HeadSpin has closed a $20 million Series B, valuing the provider of mobile application performance software at $500 million. New investors ICONIQ Capital, Battery Ventures and EQT Ventures participated in the funding round. Existing backers GV, Telstra Ventures, Danhua Capital, Nexus Ventures Partners and NextWorld Capital did not participate.
The company emerged from stealth last year with Manish Lachwani at the helm. Lachwani was the former principal architect of the Amazon Kindle, chief technology officer of mobile gaming company Zynga and co-founder and chief technology officer of Google-acquired Appurify, which helped developers automate testing and optimization of their mobile apps and websites.
He’s been in the application performance management business for a long time; under his leadership, Palo Alto-based HeadSpin has quickly grown into one of the fastest growing, though relatively unknown, startups in Silicon Valley.
“What HeadSpin has been able to achieve in its first three years is remarkable, and it has already attracted dozens of major clients across the mobile ecosystem,” ICONIQ partner Will Griffith said in a statement. “The company is quickly becoming the new standard of record for all mobile ecosystem players going forward. It’s one of the fastest-scaling software companies we’ve seen.”
HeadSpin works with Tinder, DocuSign and some 200 other app providers, allowing the companies to test and monitor their apps in real time and on real devices before, during and after an app is released. The AI-enabled platform gives developers the ability to experience their app just as any regular user would and highlights high-priority issues so companies can quickly resolve customer’s problems at scale.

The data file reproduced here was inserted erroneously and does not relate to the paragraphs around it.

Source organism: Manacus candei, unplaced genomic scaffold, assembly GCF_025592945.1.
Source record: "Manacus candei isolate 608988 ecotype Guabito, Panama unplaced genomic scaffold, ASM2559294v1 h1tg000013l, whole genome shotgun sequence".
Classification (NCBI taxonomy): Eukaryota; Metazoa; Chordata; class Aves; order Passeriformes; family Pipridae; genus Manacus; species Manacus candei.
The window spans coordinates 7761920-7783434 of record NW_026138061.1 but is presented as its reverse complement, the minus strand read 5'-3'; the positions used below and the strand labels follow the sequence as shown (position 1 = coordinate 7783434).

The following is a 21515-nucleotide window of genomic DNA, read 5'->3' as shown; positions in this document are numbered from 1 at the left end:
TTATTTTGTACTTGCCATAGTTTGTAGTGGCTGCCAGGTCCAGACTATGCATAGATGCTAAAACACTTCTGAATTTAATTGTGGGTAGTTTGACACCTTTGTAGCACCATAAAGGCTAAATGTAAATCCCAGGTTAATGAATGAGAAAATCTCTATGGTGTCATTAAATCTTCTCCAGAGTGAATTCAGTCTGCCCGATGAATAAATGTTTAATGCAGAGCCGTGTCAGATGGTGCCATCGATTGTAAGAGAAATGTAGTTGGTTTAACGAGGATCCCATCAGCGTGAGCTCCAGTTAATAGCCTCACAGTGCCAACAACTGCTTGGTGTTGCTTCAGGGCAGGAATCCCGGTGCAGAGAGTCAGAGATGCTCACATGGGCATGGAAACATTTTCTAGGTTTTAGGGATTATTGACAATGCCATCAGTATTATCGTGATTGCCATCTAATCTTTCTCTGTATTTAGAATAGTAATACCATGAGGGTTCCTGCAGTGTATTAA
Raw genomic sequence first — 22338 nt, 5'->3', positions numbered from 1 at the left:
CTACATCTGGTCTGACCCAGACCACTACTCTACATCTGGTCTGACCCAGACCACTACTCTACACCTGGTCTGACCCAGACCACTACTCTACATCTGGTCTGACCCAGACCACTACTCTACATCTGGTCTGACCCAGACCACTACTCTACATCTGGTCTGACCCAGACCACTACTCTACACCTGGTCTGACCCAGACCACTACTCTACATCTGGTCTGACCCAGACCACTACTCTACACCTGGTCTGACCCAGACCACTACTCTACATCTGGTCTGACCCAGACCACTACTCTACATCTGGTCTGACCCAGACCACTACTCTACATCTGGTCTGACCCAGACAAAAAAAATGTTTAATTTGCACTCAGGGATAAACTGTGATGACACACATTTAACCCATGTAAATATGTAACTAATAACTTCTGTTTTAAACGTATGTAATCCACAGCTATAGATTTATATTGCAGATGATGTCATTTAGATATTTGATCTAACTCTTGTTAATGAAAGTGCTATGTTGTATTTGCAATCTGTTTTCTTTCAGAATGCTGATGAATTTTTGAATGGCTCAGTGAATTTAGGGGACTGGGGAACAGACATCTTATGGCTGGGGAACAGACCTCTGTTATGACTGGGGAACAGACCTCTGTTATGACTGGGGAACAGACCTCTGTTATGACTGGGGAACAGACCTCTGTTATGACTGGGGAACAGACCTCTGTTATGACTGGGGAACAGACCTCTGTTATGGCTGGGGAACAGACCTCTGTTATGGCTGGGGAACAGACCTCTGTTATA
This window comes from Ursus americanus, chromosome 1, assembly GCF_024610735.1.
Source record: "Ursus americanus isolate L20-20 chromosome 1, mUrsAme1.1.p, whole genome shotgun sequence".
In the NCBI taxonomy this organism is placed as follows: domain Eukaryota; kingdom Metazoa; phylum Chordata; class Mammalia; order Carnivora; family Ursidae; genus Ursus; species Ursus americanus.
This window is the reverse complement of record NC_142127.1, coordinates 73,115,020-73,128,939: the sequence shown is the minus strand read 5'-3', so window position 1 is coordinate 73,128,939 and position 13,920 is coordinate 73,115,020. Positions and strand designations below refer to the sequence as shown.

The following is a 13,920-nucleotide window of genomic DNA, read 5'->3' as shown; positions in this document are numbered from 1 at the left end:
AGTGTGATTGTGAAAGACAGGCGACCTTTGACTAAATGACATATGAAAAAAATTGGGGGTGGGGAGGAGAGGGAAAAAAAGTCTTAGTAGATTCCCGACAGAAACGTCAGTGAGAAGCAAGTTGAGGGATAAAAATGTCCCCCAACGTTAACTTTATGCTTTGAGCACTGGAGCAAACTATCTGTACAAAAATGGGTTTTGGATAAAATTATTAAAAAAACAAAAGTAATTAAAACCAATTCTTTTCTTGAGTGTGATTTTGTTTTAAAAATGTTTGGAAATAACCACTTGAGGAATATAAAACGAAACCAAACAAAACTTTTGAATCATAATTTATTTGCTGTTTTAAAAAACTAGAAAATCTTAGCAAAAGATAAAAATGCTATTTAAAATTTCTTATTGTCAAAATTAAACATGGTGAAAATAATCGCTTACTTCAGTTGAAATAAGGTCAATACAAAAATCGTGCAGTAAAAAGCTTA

Founded in 2015, HeadSpin says it expects to double revenue in 2018 but did not disclose any financial metrics.
Chief technology officer Brien Colwell is the other half of the company’s founding team. Colwell is the founder and former CEO of Nextop.io, a Y Combinator graduate and app optimization startup. Colwell and Lachwani are joined by HeadSpin’s head of product Sriram Krishnan, Tinder’s former head of international growth. Krishnan joined HeadSpin in October 2017 after working with HeadSpin’s toolset in his role at the app-based dating company.
“When I signed up for HeadSpin, I found out how phenomenal the product was,” Krishnan told TechCrunch .
“A lot of what we built was predicated on the fact that the mobile ecosystem is still very new,” he added. “If you think about the apps world, it’s only been around 10 years … It’s the Wild West out there when it comes to understanding performance.”
Thu, 27 Sep 2018 14:45:40 +0000
Investors say HeadSpin, valued at $500M, is ‘one of the fastest-scaling software companies’ ever
Cargo, the startup that helps ridesharing drivers earn money by bringing the convenience store into their vehicles, has raised $22 million in a Series A round led by Founders Fund.
Additional investment came from Coatue Management, Aquiline Technology Growth and a number of high-profile entertainment, gaming and technology executives that include Zynga founder Mark Pincus, Twitch’s former CSO Colin Carrier, media investor Vivi Nevo, former NBA commissioner David Stern, Def Jam Records CEO Paul Rosenberg, Steve Aoki, Maria Shriver and Patrick and Christina Schwarzenegger.
To date, Cargo has raised $30 million in venture funding. As part of this latest round, Founders Fund partner Cyan Banister is joining the board.